Objectives: A growing number of golfers are senior citizens, and it may be predicted that the number of golf-related medical emergencies, including the incidence of cardiac arrest, will increase. This study was designed to survey the level of preparedness of golf courses in southeastern Pennsylvania to respond to cardiac arrest among their members.
Methods: A telephone survey of all of the 180 golf courses in the area was conducted to determine their type (public/private), volume in rounds per year, presence of automated external defibrillator (AED) devices, number of employees, and percentage of employees with cardiopulmonary resuscitation (CPR) training. Participants also were asked to estimate the time needed to reach the farthest point on their course in order to estimate a maximum time to the application of an AED device.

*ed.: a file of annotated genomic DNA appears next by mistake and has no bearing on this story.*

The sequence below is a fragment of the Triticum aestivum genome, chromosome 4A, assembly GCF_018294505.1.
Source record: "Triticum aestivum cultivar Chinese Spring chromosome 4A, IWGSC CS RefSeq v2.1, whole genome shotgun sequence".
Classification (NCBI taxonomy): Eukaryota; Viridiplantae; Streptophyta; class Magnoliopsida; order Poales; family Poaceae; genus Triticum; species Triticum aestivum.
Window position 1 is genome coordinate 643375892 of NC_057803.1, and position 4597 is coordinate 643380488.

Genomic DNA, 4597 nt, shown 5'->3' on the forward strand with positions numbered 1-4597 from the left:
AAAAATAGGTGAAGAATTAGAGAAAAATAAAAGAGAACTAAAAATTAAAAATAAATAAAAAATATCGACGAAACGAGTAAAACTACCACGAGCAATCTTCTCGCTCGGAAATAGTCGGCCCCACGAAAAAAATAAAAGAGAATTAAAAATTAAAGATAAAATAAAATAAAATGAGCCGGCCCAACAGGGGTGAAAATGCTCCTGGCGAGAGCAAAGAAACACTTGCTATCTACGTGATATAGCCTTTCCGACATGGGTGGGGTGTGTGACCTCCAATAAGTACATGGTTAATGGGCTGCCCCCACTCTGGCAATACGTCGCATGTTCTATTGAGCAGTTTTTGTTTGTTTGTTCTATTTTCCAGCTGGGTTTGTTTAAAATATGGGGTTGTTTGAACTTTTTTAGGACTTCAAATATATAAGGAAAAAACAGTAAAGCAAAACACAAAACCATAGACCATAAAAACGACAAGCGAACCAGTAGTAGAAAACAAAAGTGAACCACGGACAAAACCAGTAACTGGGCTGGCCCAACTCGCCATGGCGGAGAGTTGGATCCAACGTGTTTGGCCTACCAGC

Results: A total of 131 of 180 golf courses completed the survey (53 private, 78 public) for an overall response rate of 73%. Private courses reported a greater average number of employees with CPR training [private = 9.1, public = 3.6; p = 0.001] and in AED presence [public = 9%, private = 58.5%; p = 0.0001]. Public courses support a higher volume of play than do private courses [public = 32,000, private = 24,000; p = 0.001], yet have far fewer employees [public=25, private=44; p = 0.004]. The longest time necessary to reach the most remote point on the course was between four and five minutes in all courses. Analysis was performed using the Student's t-test and Pearson's Chi-square as appropriate.
Conclusion: Neither public nor private golf courses are well equipped to respond to cardiac arrest, but outcomes on public courses likely are to be far worse.